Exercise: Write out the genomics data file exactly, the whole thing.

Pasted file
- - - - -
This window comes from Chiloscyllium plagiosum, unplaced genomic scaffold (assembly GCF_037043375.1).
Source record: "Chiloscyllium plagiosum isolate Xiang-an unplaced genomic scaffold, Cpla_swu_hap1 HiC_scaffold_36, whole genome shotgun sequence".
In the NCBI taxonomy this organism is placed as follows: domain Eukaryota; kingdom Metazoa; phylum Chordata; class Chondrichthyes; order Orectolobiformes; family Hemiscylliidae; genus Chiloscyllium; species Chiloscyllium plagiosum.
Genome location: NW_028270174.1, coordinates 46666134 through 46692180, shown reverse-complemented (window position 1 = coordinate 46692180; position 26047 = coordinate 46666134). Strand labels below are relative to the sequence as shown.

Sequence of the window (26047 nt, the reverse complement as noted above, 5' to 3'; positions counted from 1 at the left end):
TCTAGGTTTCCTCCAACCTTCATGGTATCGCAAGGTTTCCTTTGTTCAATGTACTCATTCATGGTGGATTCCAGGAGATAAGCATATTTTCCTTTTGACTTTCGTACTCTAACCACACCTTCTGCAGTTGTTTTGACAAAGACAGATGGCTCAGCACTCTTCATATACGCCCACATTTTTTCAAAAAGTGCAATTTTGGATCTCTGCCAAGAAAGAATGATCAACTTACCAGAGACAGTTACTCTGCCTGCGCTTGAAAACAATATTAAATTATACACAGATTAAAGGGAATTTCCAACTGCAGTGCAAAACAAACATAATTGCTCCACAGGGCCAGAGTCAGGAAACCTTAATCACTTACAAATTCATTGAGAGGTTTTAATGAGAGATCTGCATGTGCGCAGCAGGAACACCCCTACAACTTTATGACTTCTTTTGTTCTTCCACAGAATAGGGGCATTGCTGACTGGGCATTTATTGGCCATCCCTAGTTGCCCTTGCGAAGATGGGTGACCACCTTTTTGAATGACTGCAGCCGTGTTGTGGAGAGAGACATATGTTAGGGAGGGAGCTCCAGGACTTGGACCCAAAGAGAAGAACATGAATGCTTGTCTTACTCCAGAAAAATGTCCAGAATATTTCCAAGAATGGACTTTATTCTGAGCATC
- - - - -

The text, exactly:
This window comes from Chiloscyllium plagiosum, unplaced genomic scaffold (assembly GCF_037043375.1).
Source record: "Chiloscyllium plagiosum isolate Xiang-an unplaced genomic scaffold, Cpla_swu_hap1 HiC_scaffold_36, whole genome shotgun sequence".
In the NCBI taxonomy this organism is placed as follows: domain Eukaryota; kingdom Metazoa; phylum Chordata; class Chondrichthyes; order Orectolobiformes; family Hemiscylliidae; genus Chiloscyllium; species Chiloscyllium plagiosum.
Genome location: NW_028270174.1, coordinates 46666134 through 46692180, shown reverse-complemented (window position 1 = coordinate 46692180; position 26047 = coordinate 46666134). Strand labels below are relative to the sequence as shown.

Sequence of the window (26047 nt, the reverse complement as noted above, 5' to 3'; positions counted from 1 at the left end):
TCTAGGTTTCCTCCAACCTTCATGGTATCGCAAGGTTTCCTTTGTTCAATGTACTCATTCATGGTGGATTCCAGGAGATAAGCATATTTTCCTTTTGACTTTCGTACTCTAACCACACCTTCTGCAGTTGTTTTGACAAAGACAGATGGCTCAGCACTCTTCATATACGCCCACATTTTTTCAAAAAGTGCAATTTTGGATCTCTGCCAAGAAAGAATGATCAACTTACCAGAGACAGTTACTCTGCCTGCGCTTGAAAACAATATTAAATTATACACAGATTAAAGGGAATTTCCAACTGCAGTGCAAAACAAACATAATTGCTCCACAGGGCCAGAGTCAGGAAACCTTAATCACTTACAAATTCATTGAGAGGTTTTAATGAGAGATCTGCATGTGCGCAGCAGGAACACCCCTACAACTTTATGACTTCTTTTGTTCTTCCACAGAATAGGGGCATTGCTGACTGGGCATTTATTGGCCATCCCTAGTTGCCCTTGCGAAGATGGGTGACCACCTTTTTGAATGACTGCAGCCGTGTTGTGGAGAGAGACATATGTTAGGGAGGGAGCTCCAGGACTTGGACCCAAAGAGAAGAACATGAATGCTTGTCTTACTCCAGAAAAATGTCCAGAATATTTCCAAGAATGGACTTTATTCTGAGCATC